Generally, jazz musicians who devote themselves to avant-garde and free jazz begin by working in ‘straight-ahead’ groups and then begin experiment with music concepts that are more ‘outside’. Not so with Seattle saxophonist, Jacob Zimmerman. In this KPLU Studio Session, he tells host, Abe Beeson, that a teacher turned him on to avant garde musicians when Jacob was in 6th grade, so he cut his teeth on adventurous artists like Anthony Braxton. But is his new album ‘Record Ban’ avant-garde?
It is not. It’s a collection of compositions that harken back to the US recording ban in the early to mid-1940’s. So how and why did he go from Anthony Braxton ‘back’ to Coleman Hawkins and other artists of that era? He’ll tell you in this studio session and treat you to 4 great songs from the days of the recording ban. This is one of the most interesting and spirited sessions we’ve had in a long time. Enjoy.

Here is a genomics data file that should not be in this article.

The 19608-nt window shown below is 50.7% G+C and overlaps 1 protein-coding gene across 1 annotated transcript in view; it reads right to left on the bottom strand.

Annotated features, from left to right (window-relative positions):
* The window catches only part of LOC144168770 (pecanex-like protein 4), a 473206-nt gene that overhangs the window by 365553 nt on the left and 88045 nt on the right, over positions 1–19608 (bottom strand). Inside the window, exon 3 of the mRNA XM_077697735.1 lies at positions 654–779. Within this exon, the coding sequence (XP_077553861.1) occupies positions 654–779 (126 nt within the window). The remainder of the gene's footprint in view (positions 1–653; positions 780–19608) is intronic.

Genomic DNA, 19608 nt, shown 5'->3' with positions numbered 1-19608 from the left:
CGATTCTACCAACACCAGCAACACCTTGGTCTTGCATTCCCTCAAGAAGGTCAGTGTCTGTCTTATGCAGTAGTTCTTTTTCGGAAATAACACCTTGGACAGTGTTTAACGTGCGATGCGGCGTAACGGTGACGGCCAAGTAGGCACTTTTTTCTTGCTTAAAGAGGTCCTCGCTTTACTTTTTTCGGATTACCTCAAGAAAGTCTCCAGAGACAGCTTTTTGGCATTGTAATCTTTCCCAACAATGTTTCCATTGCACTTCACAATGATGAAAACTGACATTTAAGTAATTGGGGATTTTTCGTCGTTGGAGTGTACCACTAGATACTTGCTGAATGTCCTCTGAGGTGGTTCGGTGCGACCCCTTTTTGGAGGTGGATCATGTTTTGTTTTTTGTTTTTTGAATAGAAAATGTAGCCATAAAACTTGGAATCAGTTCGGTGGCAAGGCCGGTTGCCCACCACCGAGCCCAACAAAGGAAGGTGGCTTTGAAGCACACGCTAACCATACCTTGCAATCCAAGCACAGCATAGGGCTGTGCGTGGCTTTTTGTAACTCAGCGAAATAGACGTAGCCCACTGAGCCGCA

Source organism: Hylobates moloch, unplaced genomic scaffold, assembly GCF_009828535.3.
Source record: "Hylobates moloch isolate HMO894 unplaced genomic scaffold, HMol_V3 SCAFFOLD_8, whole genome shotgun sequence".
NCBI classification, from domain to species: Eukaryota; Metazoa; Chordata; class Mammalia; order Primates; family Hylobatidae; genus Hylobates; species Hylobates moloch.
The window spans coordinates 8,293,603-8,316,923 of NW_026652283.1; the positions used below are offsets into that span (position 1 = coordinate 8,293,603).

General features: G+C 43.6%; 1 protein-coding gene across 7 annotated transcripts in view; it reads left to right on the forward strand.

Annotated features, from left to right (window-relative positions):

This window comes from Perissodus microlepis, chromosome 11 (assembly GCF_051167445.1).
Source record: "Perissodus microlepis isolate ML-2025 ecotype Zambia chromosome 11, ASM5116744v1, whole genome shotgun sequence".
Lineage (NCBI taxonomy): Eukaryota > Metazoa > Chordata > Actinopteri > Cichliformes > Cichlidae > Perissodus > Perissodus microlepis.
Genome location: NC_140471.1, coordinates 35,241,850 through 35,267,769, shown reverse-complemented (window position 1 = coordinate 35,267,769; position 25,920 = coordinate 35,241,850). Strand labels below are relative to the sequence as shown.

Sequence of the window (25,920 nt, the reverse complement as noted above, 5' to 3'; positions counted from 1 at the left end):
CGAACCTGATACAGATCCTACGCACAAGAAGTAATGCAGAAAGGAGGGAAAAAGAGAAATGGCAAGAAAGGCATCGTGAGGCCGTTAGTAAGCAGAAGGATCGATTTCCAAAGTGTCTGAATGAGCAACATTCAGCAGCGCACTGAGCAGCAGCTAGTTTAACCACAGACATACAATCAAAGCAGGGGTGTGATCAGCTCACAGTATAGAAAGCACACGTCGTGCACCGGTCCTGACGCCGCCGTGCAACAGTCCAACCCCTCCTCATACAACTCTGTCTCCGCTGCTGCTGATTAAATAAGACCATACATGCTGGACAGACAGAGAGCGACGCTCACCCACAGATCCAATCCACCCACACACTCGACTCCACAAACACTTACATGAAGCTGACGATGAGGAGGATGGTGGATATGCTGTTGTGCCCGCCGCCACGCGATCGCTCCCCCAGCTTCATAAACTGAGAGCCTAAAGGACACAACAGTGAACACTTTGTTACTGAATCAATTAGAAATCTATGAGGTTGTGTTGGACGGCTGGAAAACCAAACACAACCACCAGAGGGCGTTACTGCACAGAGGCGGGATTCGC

Jacob Zimmerman – saxophone
Raymond Larsen – trumpet
Jake Svendsen – piano
Nate Parker – bass
Evan Woodle – drums
‘1944 Stomp’ – Don Byas
‘Tiny’s Exercise’ – Tiny Grimes
‘Dee Dee’s Dance’ – Budd Johnson